The Kelly criterion for three-outcome gambles

By Elliot Noma, Yu Bai

Optimal bet sizing for a three outcome gamble can an be solved using an extensions of the two-outcome analysis for the Kelly criterion.

We assume that gambles have three outcomes: a1, a2 and a3 with known probabilities p1, p2 and p3. We want to determine the amount of our portfolio to invest in each gamble to maximize the long term cumulative outcomes:


To avoid degenerate solutions, we assume that the expected value of the gamble is positive and at least one of the outcomes is negative.

To solve the optimal leverage when wagering on three-outcome gambles, we use an extension of the standard analysis for two-outcome gambles. To find the S that maximizes z, we log transform both sides of the equality and set the first derivative to zero:

\frac{d log(z)}{dS}=\frac{p_1a_1}{1+Sa_1}+\frac{p_2a_2}{1+Sa_2}+\frac{p_3a_3}{1+Sa_3}=0 or


This equality may be written in the form AS2 + BS + C = 0 where

A=a_1a_2a_3 ,


C=p_1a_1+p_2a_2+p_3a_3= Expected Value

The two solutions for S are

S_-=\frac{-B-\sqrt{B^2-4AC}}{2A} and


However, only S maximizes the long run expected return. To see this, we rewrite the quadratic equation and then consider the two cases when A < 0 and A > 0. We also make use of the fact that C equals the expected value of the gamble and we restrict our strategies to gambles with a positive expected value.

First, applying the fundamental theorem of algebra, we rewrite the quadratic equation as the product of two factors times the leading coefficient:

A(S-S_-)(S-S_+)=0 which becomes

AS^2 - (S_-+S_+)AS+AS_-S_+=0.

We consider the two cases A < 0 and then A > 0.

Case 1: A < 0

Since AS_-S_+ = C, C > 0 and A < 0, we know that one root is negative and one root is positive. However, we know that only the positive root is relevant to our solution and by examining the formulas we can see that S > S+. Therefore, when A < 0, S_- is the solution.

Case 2: A > 0

In this case  S_-S_+> 0 since A > 0. We know that there is at least one positive root, so both roots must be positive. We also know that only the smaller root is the solution and by examining the formulas for S and S+ we see that S_- < S_+. To see that the smaller root is the solution,  consider the second derivative of log(z):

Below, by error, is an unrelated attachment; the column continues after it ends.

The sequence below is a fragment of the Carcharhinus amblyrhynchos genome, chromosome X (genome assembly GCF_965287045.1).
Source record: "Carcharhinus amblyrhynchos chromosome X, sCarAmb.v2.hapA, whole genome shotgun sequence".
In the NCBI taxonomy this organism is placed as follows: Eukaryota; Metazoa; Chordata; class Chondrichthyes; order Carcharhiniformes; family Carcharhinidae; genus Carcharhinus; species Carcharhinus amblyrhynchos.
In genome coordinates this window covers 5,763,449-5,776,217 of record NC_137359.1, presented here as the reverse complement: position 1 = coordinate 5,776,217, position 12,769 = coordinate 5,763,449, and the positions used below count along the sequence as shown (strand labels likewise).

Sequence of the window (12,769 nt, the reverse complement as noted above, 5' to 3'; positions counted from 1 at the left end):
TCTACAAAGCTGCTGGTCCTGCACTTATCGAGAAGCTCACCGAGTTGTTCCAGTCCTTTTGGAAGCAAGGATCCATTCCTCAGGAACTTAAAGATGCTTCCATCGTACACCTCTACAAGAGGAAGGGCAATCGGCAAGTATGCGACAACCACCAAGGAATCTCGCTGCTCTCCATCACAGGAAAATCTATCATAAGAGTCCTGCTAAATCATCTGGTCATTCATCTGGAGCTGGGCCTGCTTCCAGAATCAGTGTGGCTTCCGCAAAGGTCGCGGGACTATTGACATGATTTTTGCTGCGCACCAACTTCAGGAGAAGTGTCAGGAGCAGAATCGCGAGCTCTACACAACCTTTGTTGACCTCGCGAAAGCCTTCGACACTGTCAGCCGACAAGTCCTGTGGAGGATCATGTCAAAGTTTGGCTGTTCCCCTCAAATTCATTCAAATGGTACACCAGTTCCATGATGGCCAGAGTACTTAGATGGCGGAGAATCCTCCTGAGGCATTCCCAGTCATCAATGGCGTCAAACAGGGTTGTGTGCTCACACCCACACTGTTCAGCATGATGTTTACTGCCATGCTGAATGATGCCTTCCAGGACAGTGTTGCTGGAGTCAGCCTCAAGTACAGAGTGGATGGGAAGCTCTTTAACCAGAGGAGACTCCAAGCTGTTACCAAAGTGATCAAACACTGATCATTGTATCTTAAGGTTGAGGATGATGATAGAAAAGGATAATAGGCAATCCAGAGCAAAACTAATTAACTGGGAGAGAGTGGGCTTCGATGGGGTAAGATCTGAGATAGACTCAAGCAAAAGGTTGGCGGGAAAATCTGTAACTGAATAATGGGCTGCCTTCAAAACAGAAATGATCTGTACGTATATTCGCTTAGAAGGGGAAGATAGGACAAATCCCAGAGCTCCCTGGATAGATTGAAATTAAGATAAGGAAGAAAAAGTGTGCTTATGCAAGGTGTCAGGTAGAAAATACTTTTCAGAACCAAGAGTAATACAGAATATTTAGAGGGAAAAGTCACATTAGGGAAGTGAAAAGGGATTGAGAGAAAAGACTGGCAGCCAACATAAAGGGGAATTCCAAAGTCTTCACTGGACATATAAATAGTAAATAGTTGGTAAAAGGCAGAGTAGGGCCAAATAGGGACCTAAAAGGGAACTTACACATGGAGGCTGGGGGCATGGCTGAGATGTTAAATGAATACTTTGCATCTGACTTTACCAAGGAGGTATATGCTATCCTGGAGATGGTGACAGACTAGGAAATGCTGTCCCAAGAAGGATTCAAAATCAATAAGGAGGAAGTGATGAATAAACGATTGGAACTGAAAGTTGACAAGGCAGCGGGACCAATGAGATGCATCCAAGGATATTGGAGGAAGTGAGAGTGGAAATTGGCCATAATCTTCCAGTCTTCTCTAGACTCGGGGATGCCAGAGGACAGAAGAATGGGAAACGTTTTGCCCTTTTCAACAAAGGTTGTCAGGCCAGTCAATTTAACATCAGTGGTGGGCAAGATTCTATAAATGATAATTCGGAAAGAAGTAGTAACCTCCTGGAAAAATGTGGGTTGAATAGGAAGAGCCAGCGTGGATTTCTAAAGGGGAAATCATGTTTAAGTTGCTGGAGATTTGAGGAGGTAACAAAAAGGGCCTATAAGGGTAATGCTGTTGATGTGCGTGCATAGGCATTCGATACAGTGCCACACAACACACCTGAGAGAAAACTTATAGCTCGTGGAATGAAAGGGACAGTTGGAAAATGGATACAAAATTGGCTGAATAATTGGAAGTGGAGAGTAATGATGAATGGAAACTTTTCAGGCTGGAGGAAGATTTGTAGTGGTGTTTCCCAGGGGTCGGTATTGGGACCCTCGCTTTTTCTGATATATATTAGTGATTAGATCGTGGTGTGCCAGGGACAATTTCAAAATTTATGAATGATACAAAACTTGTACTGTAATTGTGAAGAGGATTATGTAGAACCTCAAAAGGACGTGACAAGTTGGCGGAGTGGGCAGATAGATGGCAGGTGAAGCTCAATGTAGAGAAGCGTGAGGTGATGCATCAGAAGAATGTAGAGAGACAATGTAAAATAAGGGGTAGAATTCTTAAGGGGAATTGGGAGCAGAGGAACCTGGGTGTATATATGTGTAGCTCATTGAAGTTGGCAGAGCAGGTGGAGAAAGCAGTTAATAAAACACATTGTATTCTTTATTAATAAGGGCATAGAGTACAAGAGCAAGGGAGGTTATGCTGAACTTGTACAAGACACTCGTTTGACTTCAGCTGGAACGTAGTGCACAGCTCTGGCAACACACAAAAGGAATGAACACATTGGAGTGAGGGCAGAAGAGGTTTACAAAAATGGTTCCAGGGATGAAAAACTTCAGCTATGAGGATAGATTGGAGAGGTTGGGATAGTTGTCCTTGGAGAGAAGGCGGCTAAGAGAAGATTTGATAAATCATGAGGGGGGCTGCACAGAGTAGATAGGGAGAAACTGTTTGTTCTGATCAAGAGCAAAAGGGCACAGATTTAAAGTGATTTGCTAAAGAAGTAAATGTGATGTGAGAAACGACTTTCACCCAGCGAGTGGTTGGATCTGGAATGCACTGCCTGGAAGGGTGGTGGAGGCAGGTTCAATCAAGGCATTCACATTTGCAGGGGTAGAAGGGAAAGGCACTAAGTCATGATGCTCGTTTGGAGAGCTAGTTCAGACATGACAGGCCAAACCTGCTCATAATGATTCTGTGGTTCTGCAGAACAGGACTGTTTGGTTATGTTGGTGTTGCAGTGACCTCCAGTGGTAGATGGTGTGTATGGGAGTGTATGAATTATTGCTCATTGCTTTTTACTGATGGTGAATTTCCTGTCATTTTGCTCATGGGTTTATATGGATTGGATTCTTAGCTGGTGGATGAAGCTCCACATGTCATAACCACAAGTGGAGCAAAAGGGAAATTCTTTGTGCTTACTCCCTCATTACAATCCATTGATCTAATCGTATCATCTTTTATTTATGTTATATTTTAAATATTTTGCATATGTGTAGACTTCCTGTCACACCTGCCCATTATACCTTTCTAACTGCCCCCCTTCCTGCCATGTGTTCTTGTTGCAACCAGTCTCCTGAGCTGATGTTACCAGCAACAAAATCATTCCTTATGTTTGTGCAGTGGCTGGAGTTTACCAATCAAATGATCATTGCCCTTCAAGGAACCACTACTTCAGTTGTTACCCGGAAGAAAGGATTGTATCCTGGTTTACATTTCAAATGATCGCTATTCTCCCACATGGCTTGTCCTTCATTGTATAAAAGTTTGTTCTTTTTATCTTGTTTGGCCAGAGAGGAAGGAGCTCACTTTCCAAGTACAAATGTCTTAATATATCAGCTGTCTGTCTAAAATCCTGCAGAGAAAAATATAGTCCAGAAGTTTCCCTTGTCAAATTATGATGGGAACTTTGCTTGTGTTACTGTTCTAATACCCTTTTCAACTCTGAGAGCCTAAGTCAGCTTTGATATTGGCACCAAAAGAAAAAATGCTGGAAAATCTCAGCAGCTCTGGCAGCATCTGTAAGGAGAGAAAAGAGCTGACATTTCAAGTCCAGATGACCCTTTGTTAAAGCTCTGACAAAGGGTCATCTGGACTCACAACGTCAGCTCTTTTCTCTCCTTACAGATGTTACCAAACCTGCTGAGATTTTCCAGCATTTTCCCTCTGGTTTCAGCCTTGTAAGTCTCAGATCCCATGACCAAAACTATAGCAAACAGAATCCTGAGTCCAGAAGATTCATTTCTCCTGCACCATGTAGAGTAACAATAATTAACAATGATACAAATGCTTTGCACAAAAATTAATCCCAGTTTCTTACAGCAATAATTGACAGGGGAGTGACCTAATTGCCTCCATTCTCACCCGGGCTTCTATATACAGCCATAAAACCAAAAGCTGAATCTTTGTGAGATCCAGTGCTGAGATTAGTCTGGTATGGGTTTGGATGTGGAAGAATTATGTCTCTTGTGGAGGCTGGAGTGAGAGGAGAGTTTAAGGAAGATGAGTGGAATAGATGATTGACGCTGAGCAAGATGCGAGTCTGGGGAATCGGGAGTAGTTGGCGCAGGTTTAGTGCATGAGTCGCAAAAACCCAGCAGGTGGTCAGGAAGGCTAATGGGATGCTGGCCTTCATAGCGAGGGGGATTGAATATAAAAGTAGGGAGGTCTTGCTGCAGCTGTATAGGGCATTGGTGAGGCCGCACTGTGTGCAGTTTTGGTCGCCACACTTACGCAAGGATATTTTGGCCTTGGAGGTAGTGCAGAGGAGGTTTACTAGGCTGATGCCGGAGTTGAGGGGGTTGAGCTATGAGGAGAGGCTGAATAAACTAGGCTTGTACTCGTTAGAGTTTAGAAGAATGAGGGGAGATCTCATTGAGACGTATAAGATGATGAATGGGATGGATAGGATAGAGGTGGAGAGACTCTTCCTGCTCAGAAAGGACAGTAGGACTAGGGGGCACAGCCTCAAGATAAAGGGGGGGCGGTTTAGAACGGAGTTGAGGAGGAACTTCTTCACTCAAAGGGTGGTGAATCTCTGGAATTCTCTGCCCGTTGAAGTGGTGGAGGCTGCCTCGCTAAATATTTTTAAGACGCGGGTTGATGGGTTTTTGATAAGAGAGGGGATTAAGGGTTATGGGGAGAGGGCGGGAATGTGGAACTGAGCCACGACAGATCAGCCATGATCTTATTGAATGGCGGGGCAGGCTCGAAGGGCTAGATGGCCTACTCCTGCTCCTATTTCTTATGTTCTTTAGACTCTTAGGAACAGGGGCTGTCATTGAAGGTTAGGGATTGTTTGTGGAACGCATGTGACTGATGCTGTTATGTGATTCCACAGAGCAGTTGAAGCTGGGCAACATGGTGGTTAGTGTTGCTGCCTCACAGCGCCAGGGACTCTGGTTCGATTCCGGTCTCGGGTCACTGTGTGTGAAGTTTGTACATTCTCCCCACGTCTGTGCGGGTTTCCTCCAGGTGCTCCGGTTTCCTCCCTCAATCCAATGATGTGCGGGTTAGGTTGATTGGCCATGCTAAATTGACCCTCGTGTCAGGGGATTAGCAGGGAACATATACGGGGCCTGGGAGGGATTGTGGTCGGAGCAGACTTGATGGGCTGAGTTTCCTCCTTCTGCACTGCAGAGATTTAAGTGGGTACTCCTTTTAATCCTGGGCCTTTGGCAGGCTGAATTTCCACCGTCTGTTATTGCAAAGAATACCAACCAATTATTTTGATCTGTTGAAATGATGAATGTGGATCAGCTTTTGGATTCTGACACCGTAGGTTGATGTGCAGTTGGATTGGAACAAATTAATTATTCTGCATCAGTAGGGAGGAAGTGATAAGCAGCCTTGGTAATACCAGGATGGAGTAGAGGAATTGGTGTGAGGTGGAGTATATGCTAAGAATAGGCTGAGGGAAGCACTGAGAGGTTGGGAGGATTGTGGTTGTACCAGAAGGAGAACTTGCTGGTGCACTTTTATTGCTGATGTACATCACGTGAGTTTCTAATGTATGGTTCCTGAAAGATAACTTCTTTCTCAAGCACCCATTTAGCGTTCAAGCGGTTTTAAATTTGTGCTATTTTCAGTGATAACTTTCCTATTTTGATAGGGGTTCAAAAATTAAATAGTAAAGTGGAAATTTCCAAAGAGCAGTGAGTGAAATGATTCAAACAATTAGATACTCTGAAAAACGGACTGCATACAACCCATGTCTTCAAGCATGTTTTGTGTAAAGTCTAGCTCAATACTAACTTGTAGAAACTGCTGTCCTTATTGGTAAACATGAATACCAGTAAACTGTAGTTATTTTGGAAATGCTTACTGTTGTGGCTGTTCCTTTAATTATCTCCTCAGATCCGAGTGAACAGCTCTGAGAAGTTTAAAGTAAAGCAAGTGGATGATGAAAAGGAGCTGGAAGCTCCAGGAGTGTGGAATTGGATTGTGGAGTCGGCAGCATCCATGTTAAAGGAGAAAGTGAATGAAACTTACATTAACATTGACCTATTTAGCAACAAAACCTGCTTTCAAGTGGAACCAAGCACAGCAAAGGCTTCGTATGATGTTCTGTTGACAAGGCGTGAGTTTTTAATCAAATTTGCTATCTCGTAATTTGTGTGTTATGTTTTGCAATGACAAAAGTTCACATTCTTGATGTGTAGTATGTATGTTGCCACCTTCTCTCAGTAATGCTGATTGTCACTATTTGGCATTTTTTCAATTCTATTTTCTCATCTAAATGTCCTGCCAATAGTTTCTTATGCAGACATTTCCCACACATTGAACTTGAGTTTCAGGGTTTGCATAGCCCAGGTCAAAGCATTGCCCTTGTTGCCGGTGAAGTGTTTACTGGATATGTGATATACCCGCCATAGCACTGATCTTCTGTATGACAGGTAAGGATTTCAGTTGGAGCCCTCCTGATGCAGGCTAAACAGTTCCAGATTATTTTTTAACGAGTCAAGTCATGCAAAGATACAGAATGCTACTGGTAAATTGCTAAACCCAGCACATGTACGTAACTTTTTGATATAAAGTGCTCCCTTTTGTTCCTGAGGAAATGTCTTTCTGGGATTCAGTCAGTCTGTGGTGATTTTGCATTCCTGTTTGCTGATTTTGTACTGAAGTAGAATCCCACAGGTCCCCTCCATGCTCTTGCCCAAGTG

The second derivative is always negative in the range 0 to \frac{-1}{min(a_1, a_2,a_3)}. This means that there is only one maximum value in this range and since the two roots are positive, only the lowest one can be in this range. So when A > 0, S_-is the solution.

As in the two-outcome gamble, we know that the optimal leverage increases as the expected value increases, the minimum return outcome moves closer to zero, or the highest outcome increases in value. To get a more general feel for this optimization we fix the three randomly-chosen outcomes and vary the probabilities for each outcome. The following graphs show how the leverages and optimal returns are affected by changing the probabilities of the outcomes.

In this set of graphs there are three outcomes, two that are negative and one that is positive. At the top of the triangle the first outcome, which is negative, has probability of one, so the expected return from the gamble is negative and the optimal solution is to not bet. Similarly, the lower right vertex occurs when the third outcome, which is also negative, has probability one. Here too, the optimal strategy is to not bet. Only when the second outcome, denoted by B, has a high probability, does the optimal strategy employ betting on the gamble. The more probable B is, the higher leverage and the higher the long-run expected return.

KellyThree2013-04-18 13_34_29

The next pair of graphs show how the leverage and long-run return changes for a different set of outcomes. In this case, there are two positive outcomes. Outcomes B and C are positive and increasing the probabilities of either motivates a more levered strategy and higher returns. The optimal strategy is not to bet only when the negative outcome, A, has a high probability.

KellyThree2013-04-18 14_33_57


To see how the three-outcome and two-outcome solutions relate to each other, see our post.


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